Should salaries be public?
Is it possible to eliminate the performance review process?
Should customers come second?
Do open offices work?
Most businesses have rules and practices that have developed over many years. Whether inherited from long ago practices or invented by the company, these rules often continue unquestioned.
My friend Dr. David Burkus is a business school professor and author who questions many common business practices. His research reveals that many of the rules are outdated, misguided, and possibly counterproductive. His research looks at the contrarian practices of companies such as Zappos and Netflix where the rules are being rewritten.
“Great leaders don’t settle for low levels of efficiency.” –David Burkus
From designing office space to eliminating annual performance reviews and unlimited vacation policies, David’s book ignites a debate and conversation.
Some of the “rules” may stand the test of time because they work while others may be held in place based solely on tradition. Regardless, his newest book, Under New Management: How Leading Organizations Are Upending Business As Usual, is a good reminder that it’s time to review all the rules and determine whether they still serve a valid purpose.
The Case for Change
After I wrote my first book, The Myths of Creativity, in which I talked a bit about practices like hackathons and 20% time that spurred innovation, I started to get even more curious about the things innovative companies were doing that seemed unusual or opposite of best practices. As I travelled down that rabbit hole I found lots of people writing about why the ideas were unique and appealing, but no one was making the case for why these practices work so well. Since organizational psychology is my background, I started to look at these ideas through the lens of human behavior and found compelling reasons for why they might be better than best practices.
Do you believe many of our management practices and principles are outdated? Is this a global view?
Well that depends. As Daniel Pink rightly pointed out in Drive, the shift from industrial work to knowledge work left a lot that needed to change about how we motivate people. I think that shift has broader management implications, which I explore in Under New Management. So yes, if you’re organization does mostly knowledge work, it’s likely that your management practices are rooted in some outdated assumptions.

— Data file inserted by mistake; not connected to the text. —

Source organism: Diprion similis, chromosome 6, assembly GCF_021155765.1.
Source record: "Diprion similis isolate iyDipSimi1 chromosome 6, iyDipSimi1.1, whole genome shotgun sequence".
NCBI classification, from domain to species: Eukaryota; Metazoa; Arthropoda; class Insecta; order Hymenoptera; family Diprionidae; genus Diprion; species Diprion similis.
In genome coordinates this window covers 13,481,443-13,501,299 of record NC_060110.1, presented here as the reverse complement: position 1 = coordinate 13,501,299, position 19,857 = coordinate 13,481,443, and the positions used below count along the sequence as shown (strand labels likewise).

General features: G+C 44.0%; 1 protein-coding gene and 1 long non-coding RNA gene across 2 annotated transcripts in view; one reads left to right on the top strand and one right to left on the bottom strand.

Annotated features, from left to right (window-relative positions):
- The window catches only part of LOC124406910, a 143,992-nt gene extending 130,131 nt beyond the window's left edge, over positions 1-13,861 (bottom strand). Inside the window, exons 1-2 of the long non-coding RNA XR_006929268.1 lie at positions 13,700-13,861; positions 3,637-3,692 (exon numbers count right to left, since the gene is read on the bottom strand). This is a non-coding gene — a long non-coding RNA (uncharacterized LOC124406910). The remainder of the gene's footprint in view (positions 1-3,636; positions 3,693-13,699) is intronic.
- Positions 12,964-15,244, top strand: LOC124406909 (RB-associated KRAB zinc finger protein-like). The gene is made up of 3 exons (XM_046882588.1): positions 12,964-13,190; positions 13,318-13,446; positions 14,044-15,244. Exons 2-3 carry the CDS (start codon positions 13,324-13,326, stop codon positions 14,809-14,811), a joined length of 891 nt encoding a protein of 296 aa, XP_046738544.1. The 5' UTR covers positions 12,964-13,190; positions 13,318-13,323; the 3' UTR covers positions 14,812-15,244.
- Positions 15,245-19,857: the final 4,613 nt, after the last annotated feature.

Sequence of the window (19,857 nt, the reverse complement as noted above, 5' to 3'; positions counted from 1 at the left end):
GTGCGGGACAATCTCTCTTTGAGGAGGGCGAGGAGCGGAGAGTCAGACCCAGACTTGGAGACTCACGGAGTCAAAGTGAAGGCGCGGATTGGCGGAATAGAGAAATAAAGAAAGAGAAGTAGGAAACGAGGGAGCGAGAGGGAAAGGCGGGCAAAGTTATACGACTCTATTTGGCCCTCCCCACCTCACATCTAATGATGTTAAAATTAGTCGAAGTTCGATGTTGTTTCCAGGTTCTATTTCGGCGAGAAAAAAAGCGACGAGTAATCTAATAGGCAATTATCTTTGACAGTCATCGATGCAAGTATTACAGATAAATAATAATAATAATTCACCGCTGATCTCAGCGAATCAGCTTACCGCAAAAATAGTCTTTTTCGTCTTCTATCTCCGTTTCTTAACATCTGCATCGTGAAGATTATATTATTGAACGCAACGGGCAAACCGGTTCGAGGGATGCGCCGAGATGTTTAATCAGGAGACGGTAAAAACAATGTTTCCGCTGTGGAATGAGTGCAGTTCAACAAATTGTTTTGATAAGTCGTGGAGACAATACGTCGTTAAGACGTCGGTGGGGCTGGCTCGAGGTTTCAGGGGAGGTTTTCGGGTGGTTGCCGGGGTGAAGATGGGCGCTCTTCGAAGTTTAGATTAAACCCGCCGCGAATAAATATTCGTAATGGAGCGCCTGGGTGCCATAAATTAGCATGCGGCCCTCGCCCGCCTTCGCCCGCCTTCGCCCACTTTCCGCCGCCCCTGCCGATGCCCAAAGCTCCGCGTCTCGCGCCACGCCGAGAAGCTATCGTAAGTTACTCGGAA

Ban Email and Increase Productivity
Let’s look at email. Does banning email really work? Do these techniques work in larger organizations? Doesn’t moving to other technology tools just move the problem and not address the fact that it is people, not the tool, that cause it?
Email is an amazing tool because it’s cheap and it’s asynchronous. But it’s a difficult tool for exactly that reason. It’s easy to send…so we send it far too much. And because it’s asynchronous, it moved us to a world where we’re always on. There are a lot of other tools that are also cheap and asynchronous, but it’s a matter of how the tool is used.
And yes, to some extent, it’s a people issue. The companies that banned email took a deep look at their communication needs and settled on another tool for internal communication. If you’ve looked at what your team’s communication needs are and email meets those needs….great. But odds are, there’s a better tool out there.
“Leaders are discovering that limiting email improves productivity.” –David Burkus
13 Counterintuitive Ideas to Upend Business As Usual
- Outlaw email.
- Put customers second.
- Lose the standard vacation policy.
- Pay people to quit.
- Make salaries transparent.
- Ban non-competes.
- Ditch performance appraisals.
- Hire as a team.
- Write the Org chart in pencil.
- Close open offices.
- Take sabbaticals.
- Fire the managers.
- Celebrate departures.
Eliminate the Performance Appraisal
Performance appraisals are another common practice that most of us dislike. What’s wrong with the way most organizations do these? What’s the prescription? Is the problem with the process or does it fall with the skills of the manager?